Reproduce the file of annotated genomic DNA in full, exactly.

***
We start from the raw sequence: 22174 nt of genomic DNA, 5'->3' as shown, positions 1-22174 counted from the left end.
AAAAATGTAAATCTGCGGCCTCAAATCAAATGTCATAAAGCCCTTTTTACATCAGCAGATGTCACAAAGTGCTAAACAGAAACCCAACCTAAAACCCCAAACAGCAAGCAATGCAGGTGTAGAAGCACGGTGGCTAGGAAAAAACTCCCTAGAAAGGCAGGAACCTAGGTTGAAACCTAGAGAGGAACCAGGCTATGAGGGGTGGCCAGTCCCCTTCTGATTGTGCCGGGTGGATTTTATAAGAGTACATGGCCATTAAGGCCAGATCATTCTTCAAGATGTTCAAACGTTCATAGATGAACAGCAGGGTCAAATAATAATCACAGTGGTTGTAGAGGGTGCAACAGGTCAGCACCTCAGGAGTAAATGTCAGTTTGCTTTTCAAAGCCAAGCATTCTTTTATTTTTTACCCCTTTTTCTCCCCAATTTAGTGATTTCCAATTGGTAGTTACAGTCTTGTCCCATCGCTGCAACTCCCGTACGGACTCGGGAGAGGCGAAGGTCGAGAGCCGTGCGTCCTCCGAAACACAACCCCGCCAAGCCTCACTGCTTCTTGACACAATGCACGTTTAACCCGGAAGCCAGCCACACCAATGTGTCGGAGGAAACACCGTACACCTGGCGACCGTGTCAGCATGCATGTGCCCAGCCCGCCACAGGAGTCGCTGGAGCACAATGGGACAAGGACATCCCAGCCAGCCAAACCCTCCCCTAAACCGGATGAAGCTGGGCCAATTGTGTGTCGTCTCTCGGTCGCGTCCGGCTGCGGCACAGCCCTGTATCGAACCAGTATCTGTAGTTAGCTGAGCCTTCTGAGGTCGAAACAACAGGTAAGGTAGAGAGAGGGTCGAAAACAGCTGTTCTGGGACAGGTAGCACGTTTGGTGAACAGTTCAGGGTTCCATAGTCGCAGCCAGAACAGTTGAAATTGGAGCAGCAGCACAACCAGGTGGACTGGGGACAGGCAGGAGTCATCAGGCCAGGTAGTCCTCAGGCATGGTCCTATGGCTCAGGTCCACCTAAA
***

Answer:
We start from the raw sequence: 22174 nt of genomic DNA, 5'->3' as shown, positions 1-22174 counted from the left end.
AAAAATGTAAATCTGCGGCCTCAAATCAAATGTCATAAAGCCCTTTTTACATCAGCAGATGTCACAAAGTGCTAAACAGAAACCCAACCTAAAACCCCAAACAGCAAGCAATGCAGGTGTAGAAGCACGGTGGCTAGGAAAAAACTCCCTAGAAAGGCAGGAACCTAGGTTGAAACCTAGAGAGGAACCAGGCTATGAGGGGTGGCCAGTCCCCTTCTGATTGTGCCGGGTGGATTTTATAAGAGTACATGGCCATTAAGGCCAGATCATTCTTCAAGATGTTCAAACGTTCATAGATGAACAGCAGGGTCAAATAATAATCACAGTGGTTGTAGAGGGTGCAACAGGTCAGCACCTCAGGAGTAAATGTCAGTTTGCTTTTCAAAGCCAAGCATTCTTTTATTTTTTACCCCTTTTTCTCCCCAATTTAGTGATTTCCAATTGGTAGTTACAGTCTTGTCCCATCGCTGCAACTCCCGTACGGACTCGGGAGAGGCGAAGGTCGAGAGCCGTGCGTCCTCCGAAACACAACCCCGCCAAGCCTCACTGCTTCTTGACACAATGCACGTTTAACCCGGAAGCCAGCCACACCAATGTGTCGGAGGAAACACCGTACACCTGGCGACCGTGTCAGCATGCATGTGCCCAGCCCGCCACAGGAGTCGCTGGAGCACAATGGGACAAGGACATCCCAGCCAGCCAAACCCTCCCCTAAACCGGATGAAGCTGGGCCAATTGTGTGTCGTCTCTCGGTCGCGTCCGGCTGCGGCACAGCCCTGTATCGAACCAGTATCTGTAGTTAGCTGAGCCTTCTGAGGTCGAAACAACAGGTAAGGTAGAGAGAGGGTCGAAAACAGCTGTTCTGGGACAGGTAGCACGTTTGGTGAACAGTTCAGGGTTCCATAGTCGCAGCCAGAACAGTTGAAATTGGAGCAGCAGCACAACCAGGTGGACTGGGGACAGGCAGGAGTCATCAGGCCAGGTAGTCCTCAGGCATGGTCCTATGGCTCAGGTCCACCTAAA